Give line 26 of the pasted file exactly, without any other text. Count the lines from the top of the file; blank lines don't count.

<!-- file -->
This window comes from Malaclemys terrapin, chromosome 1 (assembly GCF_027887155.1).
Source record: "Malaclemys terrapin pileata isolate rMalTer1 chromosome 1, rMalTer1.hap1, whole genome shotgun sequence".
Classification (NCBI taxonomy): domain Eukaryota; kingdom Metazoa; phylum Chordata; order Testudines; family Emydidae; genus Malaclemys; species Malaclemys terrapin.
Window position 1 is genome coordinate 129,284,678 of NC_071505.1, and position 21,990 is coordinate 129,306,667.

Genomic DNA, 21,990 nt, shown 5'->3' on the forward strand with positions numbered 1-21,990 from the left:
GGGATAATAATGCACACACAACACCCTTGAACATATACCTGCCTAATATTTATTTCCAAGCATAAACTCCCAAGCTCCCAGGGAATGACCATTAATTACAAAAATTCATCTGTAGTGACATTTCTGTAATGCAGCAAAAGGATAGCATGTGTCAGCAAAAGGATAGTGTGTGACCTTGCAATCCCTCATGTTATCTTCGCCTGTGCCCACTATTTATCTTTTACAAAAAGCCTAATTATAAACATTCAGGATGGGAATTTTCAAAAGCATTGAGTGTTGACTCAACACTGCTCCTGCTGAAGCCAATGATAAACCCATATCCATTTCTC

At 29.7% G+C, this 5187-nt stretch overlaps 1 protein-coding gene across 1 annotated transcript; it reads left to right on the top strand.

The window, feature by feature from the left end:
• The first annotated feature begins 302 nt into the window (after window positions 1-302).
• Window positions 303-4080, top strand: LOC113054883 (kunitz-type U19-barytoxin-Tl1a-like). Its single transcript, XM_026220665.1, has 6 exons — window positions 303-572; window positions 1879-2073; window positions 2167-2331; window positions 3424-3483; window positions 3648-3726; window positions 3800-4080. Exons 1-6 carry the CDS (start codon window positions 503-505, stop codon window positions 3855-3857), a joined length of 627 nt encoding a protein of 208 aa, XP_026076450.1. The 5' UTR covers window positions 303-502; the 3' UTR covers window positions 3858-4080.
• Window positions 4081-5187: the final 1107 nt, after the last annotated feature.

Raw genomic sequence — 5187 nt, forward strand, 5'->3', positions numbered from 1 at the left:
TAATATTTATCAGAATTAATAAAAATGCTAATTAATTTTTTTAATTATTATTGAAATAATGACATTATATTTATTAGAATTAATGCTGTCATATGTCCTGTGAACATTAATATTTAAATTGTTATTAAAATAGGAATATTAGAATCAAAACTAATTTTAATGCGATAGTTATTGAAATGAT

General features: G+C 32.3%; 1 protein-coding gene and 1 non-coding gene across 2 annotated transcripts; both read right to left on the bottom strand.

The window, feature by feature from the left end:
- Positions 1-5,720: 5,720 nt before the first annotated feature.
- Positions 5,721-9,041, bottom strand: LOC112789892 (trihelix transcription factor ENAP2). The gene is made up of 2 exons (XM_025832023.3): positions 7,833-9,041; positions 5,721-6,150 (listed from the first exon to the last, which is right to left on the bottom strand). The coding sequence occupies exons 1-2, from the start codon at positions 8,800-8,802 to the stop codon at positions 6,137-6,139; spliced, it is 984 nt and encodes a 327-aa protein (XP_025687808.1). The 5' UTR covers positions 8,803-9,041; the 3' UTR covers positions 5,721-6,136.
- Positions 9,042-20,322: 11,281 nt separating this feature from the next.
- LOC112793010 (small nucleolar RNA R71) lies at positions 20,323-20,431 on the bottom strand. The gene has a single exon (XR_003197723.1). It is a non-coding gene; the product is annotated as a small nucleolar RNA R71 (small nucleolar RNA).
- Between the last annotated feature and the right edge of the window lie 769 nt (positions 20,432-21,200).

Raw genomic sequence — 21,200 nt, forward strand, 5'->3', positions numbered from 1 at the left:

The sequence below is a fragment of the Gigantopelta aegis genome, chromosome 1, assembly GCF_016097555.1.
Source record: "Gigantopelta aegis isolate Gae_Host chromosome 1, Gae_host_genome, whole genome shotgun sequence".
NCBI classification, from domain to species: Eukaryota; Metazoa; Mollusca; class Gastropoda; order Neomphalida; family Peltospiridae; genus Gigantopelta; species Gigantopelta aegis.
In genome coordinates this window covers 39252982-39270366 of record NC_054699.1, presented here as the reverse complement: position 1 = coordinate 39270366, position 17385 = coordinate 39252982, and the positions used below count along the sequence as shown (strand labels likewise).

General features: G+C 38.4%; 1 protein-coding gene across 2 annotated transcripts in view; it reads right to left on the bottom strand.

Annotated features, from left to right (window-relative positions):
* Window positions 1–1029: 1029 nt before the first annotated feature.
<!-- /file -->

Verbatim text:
General features: G+C 38.4%; 1 protein-coding gene across 2 annotated transcripts in view; it reads right to left on the bottom strand.